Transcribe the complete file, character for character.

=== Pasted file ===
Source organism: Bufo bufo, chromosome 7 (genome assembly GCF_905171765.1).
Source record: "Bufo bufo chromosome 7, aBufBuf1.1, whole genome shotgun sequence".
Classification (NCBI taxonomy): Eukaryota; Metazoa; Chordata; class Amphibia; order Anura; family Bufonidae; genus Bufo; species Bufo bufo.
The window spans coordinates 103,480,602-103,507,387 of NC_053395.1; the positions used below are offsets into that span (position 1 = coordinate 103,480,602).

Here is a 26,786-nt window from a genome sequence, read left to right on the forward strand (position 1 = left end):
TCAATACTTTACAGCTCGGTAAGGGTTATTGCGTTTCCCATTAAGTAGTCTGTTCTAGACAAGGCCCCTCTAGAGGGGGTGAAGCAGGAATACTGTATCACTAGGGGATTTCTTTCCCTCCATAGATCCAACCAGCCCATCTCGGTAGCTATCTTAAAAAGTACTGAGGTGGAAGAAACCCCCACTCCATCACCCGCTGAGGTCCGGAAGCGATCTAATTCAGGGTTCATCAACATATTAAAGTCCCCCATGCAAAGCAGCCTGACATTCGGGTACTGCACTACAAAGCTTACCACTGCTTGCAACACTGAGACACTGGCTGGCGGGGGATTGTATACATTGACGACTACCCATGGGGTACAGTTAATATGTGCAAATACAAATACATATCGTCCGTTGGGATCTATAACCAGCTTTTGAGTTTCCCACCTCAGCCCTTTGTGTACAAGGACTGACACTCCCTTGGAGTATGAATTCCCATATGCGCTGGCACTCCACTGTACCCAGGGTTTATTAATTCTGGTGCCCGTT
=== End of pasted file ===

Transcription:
Source organism: Bufo bufo, chromosome 7 (genome assembly GCF_905171765.1).
Source record: "Bufo bufo chromosome 7, aBufBuf1.1, whole genome shotgun sequence".
Classification (NCBI taxonomy): Eukaryota; Metazoa; Chordata; class Amphibia; order Anura; family Bufonidae; genus Bufo; species Bufo bufo.
The window spans coordinates 103,480,602-103,507,387 of NC_053395.1; the positions used below are offsets into that span (position 1 = coordinate 103,480,602).

Here is a 26,786-nt window from a genome sequence, read left to right on the forward strand (position 1 = left end):
TCAATACTTTACAGCTCGGTAAGGGTTATTGCGTTTCCCATTAAGTAGTCTGTTCTAGACAAGGCCCCTCTAGAGGGGGTGAAGCAGGAATACTGTATCACTAGGGGATTTCTTTCCCTCCATAGATCCAACCAGCCCATCTCGGTAGCTATCTTAAAAAGTACTGAGGTGGAAGAAACCCCCACTCCATCACCCGCTGAGGTCCGGAAGCGATCTAATTCAGGGTTCATCAACATATTAAAGTCCCCCATGCAAAGCAGCCTGACATTCGGGTACTGCACTACAAAGCTTACCACTGCTTGCAACACTGAGACACTGGCTGGCGGGGGATTGTATACATTGACGACTACCCATGGGGTACAGTTAATATGTGCAAATACAAATACATATCGTCCGTTGGGATCTATAACCAGCTTTTGAGTTTCCCACCTCAGCCCTTTGTGTACAAGGACTGACACTCCCTTGGAGTATGAATTCCCATATGCGCTGGCACTCCACTGTACCCAGGGTTTATTAATTCTGGTGCCCGTT